A fifties look, a Cockney accent, a contralto voice to reject rehab, Amy Winehouse was a modern rock' n' roll suffragette that died too young. Old enough though for her addictions, she was the queen of endless nights and the guardian of a dark side that nevertheless would welcome some rays of light. On stage or under a glass dome the singer would reveal herself entirely and give it all to the paparazzi. Unable to protect herself and to shout a clear "NO NO NO" to what would eventually kill her she has always refused to take on a set role. Her style signifier was her personality her vocab made her lyrics and her hairstyle her distinctive fashion statement. First recognized by the fashion crowd that praised her undeniable gift revealed by her first album Frank, she became the prey of the critics a couple of years later because too sleazy, too edgy and simply too much herself. We all know how red carpets can be slippery when one is not wearing the right shoes.
She fell and stood up but fell again. Cracks, flaws, she was the contrary of perfection and its antidote as showed by artist Bouke de Vries who dedicated one of his works to Amy. The NO NO NO sculpture is an exploded reconstruction of a damaged muse of music made of collectable French Samson porcelain from the 19th century that Bouke once found on Portobello road. The figurine went through a make over: lost her empire style hair and adopted a beehive, she discovered records and emulated the London star's Glastonbury look of that year. To Bouke, Amy was like his porcelain findings: broken but not less precious than when new. The traces left by previous dramas are the testimonials of a past that has to be explored and rendered. Talent is not perfect, talent enriches as much as it can destroy. Talent is neither lean nor even. It resists the test of time and the compressive power of Photoshop.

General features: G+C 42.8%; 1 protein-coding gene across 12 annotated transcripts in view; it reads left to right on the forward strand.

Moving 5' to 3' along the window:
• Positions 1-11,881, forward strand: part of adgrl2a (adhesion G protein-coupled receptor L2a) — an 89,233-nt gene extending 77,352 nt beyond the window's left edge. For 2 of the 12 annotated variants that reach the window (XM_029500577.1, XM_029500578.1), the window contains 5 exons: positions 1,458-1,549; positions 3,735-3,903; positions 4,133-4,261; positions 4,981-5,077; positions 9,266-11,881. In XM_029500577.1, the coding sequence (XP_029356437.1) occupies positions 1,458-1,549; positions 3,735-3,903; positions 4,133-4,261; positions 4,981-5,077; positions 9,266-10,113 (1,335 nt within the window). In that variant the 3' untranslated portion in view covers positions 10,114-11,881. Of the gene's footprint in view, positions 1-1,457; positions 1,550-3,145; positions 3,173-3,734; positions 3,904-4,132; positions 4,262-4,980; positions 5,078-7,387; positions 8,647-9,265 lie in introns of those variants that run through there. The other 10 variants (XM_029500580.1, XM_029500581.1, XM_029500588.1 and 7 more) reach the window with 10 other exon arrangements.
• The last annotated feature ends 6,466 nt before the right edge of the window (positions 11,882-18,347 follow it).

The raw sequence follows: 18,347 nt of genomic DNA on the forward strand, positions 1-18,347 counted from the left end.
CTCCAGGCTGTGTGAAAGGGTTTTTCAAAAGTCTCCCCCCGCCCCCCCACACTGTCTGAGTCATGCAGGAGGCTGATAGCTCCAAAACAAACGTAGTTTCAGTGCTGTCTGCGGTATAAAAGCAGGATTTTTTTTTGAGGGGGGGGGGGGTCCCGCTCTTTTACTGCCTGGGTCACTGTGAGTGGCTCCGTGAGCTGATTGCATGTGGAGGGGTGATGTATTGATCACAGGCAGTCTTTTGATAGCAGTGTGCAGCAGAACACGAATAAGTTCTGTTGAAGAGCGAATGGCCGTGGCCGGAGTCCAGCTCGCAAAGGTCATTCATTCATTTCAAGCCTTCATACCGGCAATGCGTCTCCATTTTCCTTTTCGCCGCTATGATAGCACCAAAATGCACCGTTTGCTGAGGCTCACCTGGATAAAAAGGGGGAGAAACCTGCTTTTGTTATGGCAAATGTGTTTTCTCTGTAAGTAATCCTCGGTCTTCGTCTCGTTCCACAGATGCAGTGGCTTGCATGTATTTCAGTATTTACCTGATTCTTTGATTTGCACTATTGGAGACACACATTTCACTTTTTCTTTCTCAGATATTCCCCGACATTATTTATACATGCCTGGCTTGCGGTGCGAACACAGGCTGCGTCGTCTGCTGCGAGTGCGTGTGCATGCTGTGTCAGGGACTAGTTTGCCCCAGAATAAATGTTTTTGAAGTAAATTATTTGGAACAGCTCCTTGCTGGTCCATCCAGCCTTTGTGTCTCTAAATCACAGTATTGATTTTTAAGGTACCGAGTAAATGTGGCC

Cut too deep, Amy could not have hidden her wounds and Bouke de Vries' suggestion to celebrate them seems right. A bottle nearby, a syringe at hand, the artist understands "NO NO NO" as "don't do it" i.e. don't try to resist.
Let it go, let it invade you. Like the original crushed nineteen-century porcelain imbued with the skills that took to make it, Amy's lyrics bear the pain and the genius of their writer. Stronger than her, the devastating impulses pushed the fragile silhouette to its limits and left the body empty from the soul. The beautiful fifties doll was bound to weakness; even the acknowledgement of her defeat in her famous song Stronger than me did not stop the wheel of destiny. Meant to become a member of the-forever-27 tribe, in the like of Jim Morrison or Janis Joplin she has now reached eternal youth.
To perfection she has sung her melodies; if she might have accomplished to little to become a legend, she surely has done enough for us to refuse Rehab and to get Back to black. Dear Franck Sinatra, you were so right when saying, "The best revenge is massive success" and you Amy, you've hit it.
On display shortly after its creation, the NO NO NO sculpture was showed at the 2009 mumurART exhibit co-curated by Kay Saatchi at Selfridges. The milky white lady whispered her "NOs" to art collector Anita Zabludowicz who did listen to them and replied with a final "Yes". Since then Amy's miniature belongs to Anita. A private house view only shared with a few friends until recently. The figurine is currently showed to the public and Miss has accepted to perform in the shopping window of the Shizaru Gallery for a couple of weeks. Following, Simon Sakhai the manager of Shizaru, "Overlooking Mount Street, she's already caused quite the stir. In the three days she's been on display, we've already had a number of people come into the gallery to discuss the piece, and inevitably with such a strong work of art the conversations usually last for a while. Everyone has an anecdote to share.". Bouke who was pleased to see again his creation after two years, did not feel any nostalgia. Why should he? Mini Amy has lived a life of herself since she left him and quite frankly has survived. Was it the glass dome that rescued her? Was it the daily care and attention of Anita? Whatever has protected a frozen porcelain body could not have saved the real Amy.
She was born the way she died and decided to leave in order to live on.
No No No, 2009 by Bouke de Vries. 19th-century Samson porcelain figure, mixed media, 270 x 170 x 430 mm. The Zabludowicz Collection , London.
By Delphine Hervieu.
Source: Bouke de Vries.